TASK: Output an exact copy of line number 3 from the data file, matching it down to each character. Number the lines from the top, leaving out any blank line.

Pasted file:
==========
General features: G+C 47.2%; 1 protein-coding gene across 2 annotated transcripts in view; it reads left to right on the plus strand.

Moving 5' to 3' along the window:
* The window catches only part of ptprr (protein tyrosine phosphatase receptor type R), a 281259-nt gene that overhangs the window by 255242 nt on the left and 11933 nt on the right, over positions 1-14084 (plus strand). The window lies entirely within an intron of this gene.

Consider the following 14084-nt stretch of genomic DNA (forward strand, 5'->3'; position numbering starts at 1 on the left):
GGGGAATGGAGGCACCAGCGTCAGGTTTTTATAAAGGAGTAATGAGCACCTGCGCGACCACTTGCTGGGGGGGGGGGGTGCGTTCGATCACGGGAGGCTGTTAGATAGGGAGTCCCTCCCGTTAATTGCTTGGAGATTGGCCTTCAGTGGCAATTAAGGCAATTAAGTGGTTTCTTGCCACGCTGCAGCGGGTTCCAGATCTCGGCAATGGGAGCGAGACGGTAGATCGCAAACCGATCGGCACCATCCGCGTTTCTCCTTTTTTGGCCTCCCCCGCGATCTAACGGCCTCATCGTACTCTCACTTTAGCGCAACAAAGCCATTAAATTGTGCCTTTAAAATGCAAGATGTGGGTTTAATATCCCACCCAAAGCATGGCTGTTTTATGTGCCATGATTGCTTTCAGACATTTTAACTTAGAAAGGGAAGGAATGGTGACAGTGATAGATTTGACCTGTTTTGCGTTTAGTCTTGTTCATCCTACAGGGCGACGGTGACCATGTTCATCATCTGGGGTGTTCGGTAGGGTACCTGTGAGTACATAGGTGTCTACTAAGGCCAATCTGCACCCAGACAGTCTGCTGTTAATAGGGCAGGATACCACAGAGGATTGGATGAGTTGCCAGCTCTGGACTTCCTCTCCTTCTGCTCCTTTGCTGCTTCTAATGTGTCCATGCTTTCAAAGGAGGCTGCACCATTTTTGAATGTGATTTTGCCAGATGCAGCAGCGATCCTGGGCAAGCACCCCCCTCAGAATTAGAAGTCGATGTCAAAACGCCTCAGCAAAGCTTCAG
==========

* The window catches only part of ptprr (protein tyrosine phosphatase receptor type R), a 281259-nt gene that overhangs the window by 255242 nt on the left and 11933 nt on the right, over positions 1-14084 (plus strand). The window lies entirely within an intron of this gene.